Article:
• 4 minutes Is The Three Gorges Dam on the Brink of Collapse?
  • 8 minutes The Coal Industry May Never Recover From The Pandemic
  • 11 minutes China Raids Bank and Investor Accounts
  • 2 hours Sources confirm Trump to sign two new Executive orders.
  • 10 hours CV19: New York 21% infection rate + 40% Existing T-Cell immunity = 61% = Herd Immunity ?
  • 4 hours In a Nutshell...
  • 1 hour No More Love: Kanye West Breaks With Trump, Claims 2020 Run Is Not A Stunt
  • 23 hours Why Wind is pitiful for most regions on earth
  • 10 hours A Real Reality Check on "Green Hydrogen"
  • 1 day Why Oil could hit $100
  • 10 hours Better Days Are (Not) Coming: Fed Officials Suggest U.S. Recovery May Be Stalling
  • 1 day During March, April, May the states with the highest infections/deaths were NY, NJ, Ma. . . . . Today (June) the three have the best numbers. How ? Herd immunity ?
  • 10 hours Putin Paid Militants to Kill US Troops
  • 56 mins Where is Alberta, Canada headed?
  • 3 days Coronavirus hype biggest political hoax in history
China’s June Crude Oil Imports Hit Record High

China’s June Crude Oil Imports Hit Record High

China’s crude oil imports in…

U.S. Shale Scrambles For Credit With Oil At $40

U.S. Shale Scrambles For Credit With Oil At $40

U.S. oil and gas companies…

Temporary vs. Permanent Increases in Government Spending

Not long ago Paul Krugman wrote:

To a first approximation, in other words, the effect of current fiscal policy — whether stimulus or austerity — an [on?] the actions of future governments is zero.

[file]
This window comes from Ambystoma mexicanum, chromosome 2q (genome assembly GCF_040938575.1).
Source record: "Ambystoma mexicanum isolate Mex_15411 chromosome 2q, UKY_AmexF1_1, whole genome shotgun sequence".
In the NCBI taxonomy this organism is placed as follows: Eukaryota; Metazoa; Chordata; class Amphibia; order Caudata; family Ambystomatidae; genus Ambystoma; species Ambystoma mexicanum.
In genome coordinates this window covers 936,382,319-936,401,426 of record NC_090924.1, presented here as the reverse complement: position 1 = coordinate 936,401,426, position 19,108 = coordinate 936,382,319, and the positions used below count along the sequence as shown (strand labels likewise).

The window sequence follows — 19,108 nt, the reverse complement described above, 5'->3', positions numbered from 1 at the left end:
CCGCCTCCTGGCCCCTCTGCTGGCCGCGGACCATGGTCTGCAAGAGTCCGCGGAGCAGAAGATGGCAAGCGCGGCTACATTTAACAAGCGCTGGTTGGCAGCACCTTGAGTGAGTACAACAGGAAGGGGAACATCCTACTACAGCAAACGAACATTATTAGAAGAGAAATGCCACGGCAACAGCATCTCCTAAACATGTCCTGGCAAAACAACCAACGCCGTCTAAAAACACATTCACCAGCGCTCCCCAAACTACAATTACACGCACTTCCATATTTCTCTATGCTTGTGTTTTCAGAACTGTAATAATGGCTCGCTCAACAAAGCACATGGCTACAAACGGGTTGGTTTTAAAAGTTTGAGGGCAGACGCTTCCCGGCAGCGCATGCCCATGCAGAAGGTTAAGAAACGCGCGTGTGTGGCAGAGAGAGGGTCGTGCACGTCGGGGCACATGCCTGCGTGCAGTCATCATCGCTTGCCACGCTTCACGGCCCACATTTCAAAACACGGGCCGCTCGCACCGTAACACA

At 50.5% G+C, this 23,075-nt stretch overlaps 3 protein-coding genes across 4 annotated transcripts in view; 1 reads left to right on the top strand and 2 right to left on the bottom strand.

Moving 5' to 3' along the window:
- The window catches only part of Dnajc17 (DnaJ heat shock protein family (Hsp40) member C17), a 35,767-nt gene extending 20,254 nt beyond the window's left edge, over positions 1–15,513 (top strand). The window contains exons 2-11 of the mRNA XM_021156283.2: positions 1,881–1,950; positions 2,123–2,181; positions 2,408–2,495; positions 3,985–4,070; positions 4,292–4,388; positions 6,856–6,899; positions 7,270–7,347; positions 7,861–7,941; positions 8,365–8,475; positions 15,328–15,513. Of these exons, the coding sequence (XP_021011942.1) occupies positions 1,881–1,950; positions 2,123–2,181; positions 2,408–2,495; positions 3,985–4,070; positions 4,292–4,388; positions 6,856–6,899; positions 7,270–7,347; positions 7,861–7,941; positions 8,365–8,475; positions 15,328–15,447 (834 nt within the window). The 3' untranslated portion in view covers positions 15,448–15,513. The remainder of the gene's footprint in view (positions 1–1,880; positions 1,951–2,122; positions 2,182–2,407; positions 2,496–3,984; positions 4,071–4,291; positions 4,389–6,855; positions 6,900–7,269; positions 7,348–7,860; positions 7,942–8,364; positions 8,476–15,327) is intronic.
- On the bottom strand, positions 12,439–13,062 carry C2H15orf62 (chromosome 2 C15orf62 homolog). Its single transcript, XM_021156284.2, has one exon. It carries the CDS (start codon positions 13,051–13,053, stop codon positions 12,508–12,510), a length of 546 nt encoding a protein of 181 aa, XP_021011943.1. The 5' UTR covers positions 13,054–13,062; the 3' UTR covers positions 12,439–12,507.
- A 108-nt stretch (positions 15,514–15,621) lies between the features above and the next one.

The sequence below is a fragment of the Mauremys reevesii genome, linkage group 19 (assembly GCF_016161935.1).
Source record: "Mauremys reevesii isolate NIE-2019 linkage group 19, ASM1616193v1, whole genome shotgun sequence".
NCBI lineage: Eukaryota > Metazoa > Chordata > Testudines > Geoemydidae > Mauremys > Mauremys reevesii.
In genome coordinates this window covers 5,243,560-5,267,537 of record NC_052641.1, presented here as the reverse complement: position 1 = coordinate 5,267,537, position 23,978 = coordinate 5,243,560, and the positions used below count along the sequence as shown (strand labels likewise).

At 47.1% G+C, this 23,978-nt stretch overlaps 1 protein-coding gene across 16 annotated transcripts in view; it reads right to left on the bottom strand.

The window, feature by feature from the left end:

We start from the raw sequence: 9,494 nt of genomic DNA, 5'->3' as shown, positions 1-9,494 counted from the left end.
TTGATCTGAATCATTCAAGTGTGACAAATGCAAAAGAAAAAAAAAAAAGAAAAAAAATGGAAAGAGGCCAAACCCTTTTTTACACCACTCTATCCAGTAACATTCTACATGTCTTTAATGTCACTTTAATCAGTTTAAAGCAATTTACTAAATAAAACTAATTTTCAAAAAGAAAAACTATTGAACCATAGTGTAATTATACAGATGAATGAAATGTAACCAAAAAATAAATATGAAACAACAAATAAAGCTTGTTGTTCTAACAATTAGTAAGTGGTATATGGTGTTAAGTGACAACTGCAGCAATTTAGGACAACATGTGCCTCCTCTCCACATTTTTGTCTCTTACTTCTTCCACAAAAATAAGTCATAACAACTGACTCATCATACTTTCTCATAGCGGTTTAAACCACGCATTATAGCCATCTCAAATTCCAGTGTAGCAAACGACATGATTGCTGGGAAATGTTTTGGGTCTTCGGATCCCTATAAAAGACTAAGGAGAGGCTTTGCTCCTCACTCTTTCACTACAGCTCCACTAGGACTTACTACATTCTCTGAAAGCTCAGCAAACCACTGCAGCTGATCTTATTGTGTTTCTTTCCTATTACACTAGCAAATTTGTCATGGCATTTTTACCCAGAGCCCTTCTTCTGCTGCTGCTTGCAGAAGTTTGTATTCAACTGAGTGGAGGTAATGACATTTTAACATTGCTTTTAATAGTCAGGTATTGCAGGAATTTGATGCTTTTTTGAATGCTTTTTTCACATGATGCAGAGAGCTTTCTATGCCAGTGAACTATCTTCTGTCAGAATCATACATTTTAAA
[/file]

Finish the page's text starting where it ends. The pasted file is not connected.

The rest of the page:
He makes further points at the link, although there is not a citation to the literature. I thought we should look at the evidence a little more closely. Some of it contradicts Krugman as read literally, though it is not all bad news for his larger point.

Here is an abstract from Brian Goff:

In spite of Peacock and Wiseman’s 1961 NBER study demonstrating the “displacement effect”, simplistic theoretical and empirical distinctions between temporary and permanent spending are common. In this paper, impulse response functions from ARMA models as well as Cochrane’s non-parametric method support Peacock and Wiseman’s conclusion by showing 1) government spending in the aggregate displays strong persistence to temporary shocks, 2) simple decomposition methods intended to yield a “temporary” spending series have a weak statistical foundation, and 3) persistence in spending has increased during this century. Also, as a basic “fact” of government spending behavior, the displacement effect lends support to interest group and bureaucracy models of government spending growth.

There is persistence to spending, although this study does not create a category for stimulus spending per se, however that concept might be defined.

Click here to read the full article



Join the discussion | Back to homepage



Leave a comment

Leave a comment

Oilprice - The No. 1 Source for Oil & Energy News